This morning I went for a hearing test, I had one two years ago because sometimes I have difficulty with hearing a child speak if there is background noise in the classroom. My last test was fine but this was a free follow up. Anyway, I met a lovely gentleman who not only performed the test but also took the time to explain to me how the hearing system works.
It was obvious when he was talking with me, that he loves his job and I loved listening to what he had to say because it was said with such enthusiasm. Apparently it is becoming more common to loose the ability to hear high pitches if there is background noise and also with age.
As we know, hearing is not the same as listening. Hearing problems can come from the ear itself or from the neurones in the brain. So sometimes we can hear but we are not understanding or listening. I am sure we are all familiar with that concept.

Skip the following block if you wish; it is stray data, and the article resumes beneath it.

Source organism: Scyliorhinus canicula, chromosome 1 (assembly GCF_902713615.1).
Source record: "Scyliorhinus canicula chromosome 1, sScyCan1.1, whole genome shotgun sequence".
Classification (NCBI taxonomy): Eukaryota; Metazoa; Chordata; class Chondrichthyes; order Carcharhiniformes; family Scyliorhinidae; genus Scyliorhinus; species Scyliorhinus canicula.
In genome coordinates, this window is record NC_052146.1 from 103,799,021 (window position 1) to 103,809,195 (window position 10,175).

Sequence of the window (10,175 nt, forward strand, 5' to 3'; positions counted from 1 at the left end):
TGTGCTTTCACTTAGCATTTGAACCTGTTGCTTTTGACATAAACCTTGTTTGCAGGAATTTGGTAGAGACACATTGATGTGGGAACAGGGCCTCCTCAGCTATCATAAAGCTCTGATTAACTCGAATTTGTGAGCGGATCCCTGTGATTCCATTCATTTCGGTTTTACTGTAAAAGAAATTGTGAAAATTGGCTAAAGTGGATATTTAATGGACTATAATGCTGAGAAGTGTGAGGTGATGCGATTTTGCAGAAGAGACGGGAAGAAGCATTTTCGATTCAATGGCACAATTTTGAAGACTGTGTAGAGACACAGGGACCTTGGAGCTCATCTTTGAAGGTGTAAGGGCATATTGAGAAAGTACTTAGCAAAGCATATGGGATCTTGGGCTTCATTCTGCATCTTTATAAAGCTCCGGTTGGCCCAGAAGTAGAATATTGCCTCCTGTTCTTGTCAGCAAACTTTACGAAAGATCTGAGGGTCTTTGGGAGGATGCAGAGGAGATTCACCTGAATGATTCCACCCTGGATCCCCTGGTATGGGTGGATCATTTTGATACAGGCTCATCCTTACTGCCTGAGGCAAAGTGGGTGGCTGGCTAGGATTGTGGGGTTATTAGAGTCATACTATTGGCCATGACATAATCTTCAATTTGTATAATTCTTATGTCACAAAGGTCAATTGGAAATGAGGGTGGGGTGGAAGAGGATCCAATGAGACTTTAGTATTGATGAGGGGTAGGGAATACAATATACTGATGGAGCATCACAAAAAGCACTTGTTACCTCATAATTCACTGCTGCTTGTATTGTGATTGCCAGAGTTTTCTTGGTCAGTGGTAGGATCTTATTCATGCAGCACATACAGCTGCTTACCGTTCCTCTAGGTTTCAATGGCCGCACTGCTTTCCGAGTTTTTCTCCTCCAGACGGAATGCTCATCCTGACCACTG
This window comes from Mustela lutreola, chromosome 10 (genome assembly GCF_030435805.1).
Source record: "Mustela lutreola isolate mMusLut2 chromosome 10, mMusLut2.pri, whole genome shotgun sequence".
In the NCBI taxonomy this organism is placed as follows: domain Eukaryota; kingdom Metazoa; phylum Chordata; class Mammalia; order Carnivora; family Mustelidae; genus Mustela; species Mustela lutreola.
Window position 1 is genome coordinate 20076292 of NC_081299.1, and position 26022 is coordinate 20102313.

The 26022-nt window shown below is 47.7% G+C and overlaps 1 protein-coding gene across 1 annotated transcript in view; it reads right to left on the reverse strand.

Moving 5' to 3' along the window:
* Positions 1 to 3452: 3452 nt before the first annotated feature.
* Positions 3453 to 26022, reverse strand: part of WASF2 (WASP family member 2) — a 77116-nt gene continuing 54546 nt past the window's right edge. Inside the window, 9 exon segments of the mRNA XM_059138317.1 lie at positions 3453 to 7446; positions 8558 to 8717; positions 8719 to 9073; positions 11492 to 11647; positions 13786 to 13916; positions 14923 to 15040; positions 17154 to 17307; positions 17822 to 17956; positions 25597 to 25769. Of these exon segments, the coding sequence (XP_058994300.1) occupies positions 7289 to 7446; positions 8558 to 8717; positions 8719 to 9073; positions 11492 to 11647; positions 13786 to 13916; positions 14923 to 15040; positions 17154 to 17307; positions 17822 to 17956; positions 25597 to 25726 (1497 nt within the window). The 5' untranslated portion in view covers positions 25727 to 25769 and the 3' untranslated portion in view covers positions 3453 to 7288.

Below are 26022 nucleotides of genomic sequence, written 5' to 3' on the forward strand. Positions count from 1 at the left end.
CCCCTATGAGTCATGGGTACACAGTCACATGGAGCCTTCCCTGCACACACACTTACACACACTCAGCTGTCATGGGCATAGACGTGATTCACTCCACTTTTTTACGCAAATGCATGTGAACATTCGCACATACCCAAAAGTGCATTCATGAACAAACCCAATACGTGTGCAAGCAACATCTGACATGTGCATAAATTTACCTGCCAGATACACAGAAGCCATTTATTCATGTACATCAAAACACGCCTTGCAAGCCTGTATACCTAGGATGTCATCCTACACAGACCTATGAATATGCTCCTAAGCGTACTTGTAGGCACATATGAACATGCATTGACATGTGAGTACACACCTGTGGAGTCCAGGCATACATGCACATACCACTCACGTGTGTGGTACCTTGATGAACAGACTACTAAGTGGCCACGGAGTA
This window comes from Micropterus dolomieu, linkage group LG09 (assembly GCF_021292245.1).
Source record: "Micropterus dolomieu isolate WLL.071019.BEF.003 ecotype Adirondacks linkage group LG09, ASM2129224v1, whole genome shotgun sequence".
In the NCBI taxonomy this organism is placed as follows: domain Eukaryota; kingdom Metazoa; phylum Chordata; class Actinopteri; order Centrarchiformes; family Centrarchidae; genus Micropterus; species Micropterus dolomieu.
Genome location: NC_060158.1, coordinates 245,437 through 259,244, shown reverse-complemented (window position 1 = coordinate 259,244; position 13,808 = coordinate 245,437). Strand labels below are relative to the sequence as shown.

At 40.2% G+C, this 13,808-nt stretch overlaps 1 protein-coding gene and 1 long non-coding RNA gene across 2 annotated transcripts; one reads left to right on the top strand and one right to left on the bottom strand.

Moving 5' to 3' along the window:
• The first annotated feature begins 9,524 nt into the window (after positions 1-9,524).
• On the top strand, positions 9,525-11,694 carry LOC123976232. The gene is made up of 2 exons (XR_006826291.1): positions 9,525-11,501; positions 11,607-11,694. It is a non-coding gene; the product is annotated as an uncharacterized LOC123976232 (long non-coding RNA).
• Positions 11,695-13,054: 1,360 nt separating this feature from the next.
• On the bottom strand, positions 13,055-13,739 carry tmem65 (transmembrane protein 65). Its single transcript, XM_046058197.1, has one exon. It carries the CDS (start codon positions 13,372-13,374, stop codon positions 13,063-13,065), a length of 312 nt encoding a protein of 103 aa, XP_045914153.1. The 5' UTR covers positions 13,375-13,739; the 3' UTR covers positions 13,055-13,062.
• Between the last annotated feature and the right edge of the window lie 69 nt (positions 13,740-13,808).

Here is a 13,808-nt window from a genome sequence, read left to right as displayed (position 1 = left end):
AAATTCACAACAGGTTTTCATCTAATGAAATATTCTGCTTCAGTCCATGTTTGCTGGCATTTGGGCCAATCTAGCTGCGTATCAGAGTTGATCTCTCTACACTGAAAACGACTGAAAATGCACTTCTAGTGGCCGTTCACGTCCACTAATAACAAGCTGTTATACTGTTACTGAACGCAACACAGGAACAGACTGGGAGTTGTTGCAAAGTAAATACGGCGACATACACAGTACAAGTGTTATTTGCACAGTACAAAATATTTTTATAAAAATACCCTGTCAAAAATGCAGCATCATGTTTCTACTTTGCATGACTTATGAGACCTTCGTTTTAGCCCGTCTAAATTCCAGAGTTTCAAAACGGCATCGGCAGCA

This man gave me a lovely analogy, he asked me to imagine that my ear was like a railway station and sometimes I got onto the wrong track that lead nowhere. The train got there but there was no one there. He also referred me to http://en.wikipedia.org/wiki/King%E2%80%93Kopetzky_syndrome to check out Obscure Auditory Disfunction or King–Kopetzky syndrome.
He said that children can also get it and that might be a reason they misbehave in class.
This document explains it all in detail http://www.thebsa.org.uk/images/stories/docs/BSA_APD_Management_1Aug11_FINAL_amended17Oct11.pdf It is a bit technical but worth a read.
It was a pleasure to meet someone who loved his job and rightly so. The world of hearing is fascinating but the world of listening and decoding is utterly compelling!